The Brotherhood (1968 film)

From Wikipedia, the free encyclopedia
Jump to: navigation, search
The Brotherhood
Brotherhood 1968.JPG
Theatrical release poster
Directed by Martin Ritt
Written by Lewis John Carlino
Starring Kirk Douglas
Alex Cord
Irene Papas
Luther Adler
Music by Lalo Schifrin
Cinematography Boris Kaufman
Edited by Frank Bracht
Production
company
The Brotherhood Company
Distributed by Paramount Pictures
Release date
  • December 1968 (1968-12)
Running time
96 minutes
Country United States
Language English

The Brotherhood is a 1968 Technicolor crime drama film, directed by Martin Ritt. It stars Kirk Douglas, Irene Papas, Alex Cord, and Luther Adler. The script was by Lewis John Carlino. Released by Paramount Pictures, the film bombed at the box office, with Paramount deciding not to do another gangster film until it made The Godfather four years later.

Plot[edit]

A young American man arrives in Palermo by plane. A taxi driver at the airport immediately gets word to Frank Ginetta (Kirk Douglas), who hides, armed with a gun, until he realizes that the visitor he's been warned about is actually his younger brother Vinnie (Alex Cord).

Frank happily welcomes his brother and takes him home, catching up on old times. But his wife, Ida (Irene Papas), reminds him that "they're going to send someone," suggesting that perhaps Vinnie is the one.

In a flashback, Frank recalls better times in New York City, beginning with Vinnie's homecoming from military service and subsequent marriage to Emma Bertolo (Susan Strasberg). The father of the bride, Dominick Bertolo (Luther Adler) is a Mafia don, as is the groom's brother, Frank. And among those paying their respects as guests at the wedding are mob leaders like Egan (Murray Hamilton), Rotherman (Val Avery) and Levin (Alan Hewitt), who are the equals of Frank and Dominick in the New York region's organized crime.

These capos within the Organization meet as a board to coordinate their business. The majority becomes increasingly unhappy with Frank's position, as he seems opposed to every new idea. Frank also dispenses justice on his own in the old Sicilian fashion, without seeking approval from the others. They, not being of Sicilian origin, are trying to leave behind the old traditional methods, such as when two of Frank's hit men kill a stool pigeon in the marshes and leave him tied to a chair with a canary stuffed in his mouth, as a warning to others who might talk too much.

Frank still fondly remembers his father, who also was a mafioso who was assassinated in a hit. Vinnie is more of a businessman, and takes sides with the other board members in ventures they intend to pursue without his brother. Frank resents this, striking Vinnie for defying him and insisting to the board that Vinnie will have no part in what they have planned.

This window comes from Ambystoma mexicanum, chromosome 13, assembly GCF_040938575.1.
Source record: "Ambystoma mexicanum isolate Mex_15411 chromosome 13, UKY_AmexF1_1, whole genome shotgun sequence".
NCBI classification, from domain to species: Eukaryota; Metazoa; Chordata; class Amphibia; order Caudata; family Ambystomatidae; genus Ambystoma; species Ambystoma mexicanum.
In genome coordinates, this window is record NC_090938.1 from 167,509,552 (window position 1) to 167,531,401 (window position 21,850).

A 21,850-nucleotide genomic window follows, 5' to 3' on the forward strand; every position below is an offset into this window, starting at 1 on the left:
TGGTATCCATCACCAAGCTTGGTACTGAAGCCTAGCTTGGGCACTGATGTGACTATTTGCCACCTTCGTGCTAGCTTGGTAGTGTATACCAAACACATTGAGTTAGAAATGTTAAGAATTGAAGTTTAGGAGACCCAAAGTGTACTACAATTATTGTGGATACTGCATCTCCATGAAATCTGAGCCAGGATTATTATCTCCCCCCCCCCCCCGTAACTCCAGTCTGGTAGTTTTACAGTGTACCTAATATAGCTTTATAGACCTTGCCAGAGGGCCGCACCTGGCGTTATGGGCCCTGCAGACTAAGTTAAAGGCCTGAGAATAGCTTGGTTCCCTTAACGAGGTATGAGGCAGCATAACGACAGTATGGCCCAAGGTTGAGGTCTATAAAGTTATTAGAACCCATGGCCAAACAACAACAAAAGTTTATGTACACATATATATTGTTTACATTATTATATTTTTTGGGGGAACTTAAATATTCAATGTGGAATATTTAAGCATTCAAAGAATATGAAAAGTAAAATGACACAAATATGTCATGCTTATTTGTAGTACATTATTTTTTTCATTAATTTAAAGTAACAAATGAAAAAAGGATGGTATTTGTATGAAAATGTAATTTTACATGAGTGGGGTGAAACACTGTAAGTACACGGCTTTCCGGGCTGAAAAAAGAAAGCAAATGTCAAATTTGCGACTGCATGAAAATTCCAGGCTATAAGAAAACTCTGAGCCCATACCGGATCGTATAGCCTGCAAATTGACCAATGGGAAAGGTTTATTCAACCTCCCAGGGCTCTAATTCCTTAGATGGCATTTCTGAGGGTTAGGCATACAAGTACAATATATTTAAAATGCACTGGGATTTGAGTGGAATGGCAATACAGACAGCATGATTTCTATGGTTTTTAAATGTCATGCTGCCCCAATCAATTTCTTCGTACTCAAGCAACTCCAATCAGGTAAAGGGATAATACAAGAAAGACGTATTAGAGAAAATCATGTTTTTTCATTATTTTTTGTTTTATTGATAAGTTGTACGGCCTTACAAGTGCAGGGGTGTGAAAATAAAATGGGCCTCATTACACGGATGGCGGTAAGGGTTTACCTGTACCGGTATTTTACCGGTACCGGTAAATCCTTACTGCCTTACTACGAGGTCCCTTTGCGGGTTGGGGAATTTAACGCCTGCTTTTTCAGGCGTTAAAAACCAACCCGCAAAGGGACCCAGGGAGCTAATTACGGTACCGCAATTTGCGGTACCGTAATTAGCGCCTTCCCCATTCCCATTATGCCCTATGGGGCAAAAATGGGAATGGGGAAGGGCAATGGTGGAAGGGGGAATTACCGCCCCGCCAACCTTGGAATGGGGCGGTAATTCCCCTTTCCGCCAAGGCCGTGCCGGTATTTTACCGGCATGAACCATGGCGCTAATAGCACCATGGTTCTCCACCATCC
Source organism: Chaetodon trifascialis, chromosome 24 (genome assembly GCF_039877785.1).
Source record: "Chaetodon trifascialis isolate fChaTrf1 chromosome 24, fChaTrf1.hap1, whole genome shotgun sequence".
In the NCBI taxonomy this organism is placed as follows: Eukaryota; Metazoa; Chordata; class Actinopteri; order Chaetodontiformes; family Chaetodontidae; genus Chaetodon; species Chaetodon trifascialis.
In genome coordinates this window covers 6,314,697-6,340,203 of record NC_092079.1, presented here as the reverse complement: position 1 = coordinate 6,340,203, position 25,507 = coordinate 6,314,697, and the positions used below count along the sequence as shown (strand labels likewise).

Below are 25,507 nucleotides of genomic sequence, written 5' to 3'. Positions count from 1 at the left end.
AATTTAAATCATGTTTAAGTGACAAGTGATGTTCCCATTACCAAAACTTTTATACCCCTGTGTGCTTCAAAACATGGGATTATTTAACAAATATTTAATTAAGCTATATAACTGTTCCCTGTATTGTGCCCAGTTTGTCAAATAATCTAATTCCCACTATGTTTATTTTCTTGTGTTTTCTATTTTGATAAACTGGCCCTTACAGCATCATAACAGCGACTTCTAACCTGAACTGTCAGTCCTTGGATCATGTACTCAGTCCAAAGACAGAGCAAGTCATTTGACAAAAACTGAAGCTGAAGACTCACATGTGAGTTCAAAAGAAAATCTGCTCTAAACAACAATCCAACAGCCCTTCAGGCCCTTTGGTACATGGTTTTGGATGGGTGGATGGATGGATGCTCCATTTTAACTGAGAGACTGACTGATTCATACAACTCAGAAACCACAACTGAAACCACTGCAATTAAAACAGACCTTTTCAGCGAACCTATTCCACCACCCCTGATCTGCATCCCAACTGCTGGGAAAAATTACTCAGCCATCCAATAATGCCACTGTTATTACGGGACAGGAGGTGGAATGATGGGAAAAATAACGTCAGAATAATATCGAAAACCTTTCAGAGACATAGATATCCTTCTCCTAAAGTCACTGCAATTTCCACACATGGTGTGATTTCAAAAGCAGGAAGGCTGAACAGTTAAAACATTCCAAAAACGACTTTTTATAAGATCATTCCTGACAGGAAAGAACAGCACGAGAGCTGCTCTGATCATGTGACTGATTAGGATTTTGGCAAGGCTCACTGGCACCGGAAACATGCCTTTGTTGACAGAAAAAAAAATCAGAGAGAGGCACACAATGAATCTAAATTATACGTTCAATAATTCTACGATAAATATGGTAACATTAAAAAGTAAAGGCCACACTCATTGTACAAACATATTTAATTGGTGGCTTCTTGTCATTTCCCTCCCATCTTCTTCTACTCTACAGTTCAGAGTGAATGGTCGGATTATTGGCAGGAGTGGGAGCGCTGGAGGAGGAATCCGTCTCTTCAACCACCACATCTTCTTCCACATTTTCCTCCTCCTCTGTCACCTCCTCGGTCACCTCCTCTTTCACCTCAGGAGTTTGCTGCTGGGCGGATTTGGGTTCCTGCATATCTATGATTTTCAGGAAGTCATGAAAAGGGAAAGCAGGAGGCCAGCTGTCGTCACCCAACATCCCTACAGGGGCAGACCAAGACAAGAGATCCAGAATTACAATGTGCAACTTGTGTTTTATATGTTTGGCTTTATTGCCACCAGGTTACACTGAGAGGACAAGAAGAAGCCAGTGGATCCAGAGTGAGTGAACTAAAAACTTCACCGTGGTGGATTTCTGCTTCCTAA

Older members of the organization who are no longer involved in decision-making tell Frank that it was Dom Bertolo who made it possible for outsiders to spot and find members of their Mafia family, resulting in 41 murders, Frank's father included. Bertolo had taken up outside of the family 35 years earlier with Irish and Jewish outsiders who wanted to get in the Mafia, and by doing so secured his own power in the larger, expanded outfit against older members like Frank's father. Frank is conflicted because Bertolo is his brother's father in law, but the Sicilian code of honor decides what he must do. Pretending to reconcile with Dominick for past differences, he offers to submit to the new deal, while in reality he is taking him to a deserted warehouse to be executed. As he realizes what his fate is, a terrified Dominick collapses from heart failure.

Frank hides out in Sicily, but knows his days are numbered and that the Board plans to have him killed. Realizing that it is Vinnie who has been forced under threats by Egan to do the job of killing him, Frank bitterly accepts this fate in the hope that it will save his brother's life and that of his family back in America. Vinnie realizes at last that he has been played like a puppet all along against his well-meaning brother, who in order to protect him lays down his own life, handing Vinnie their father's shotgun with which to shoot him.

Cast[edit]

See also[edit]

References[edit]

External links[edit]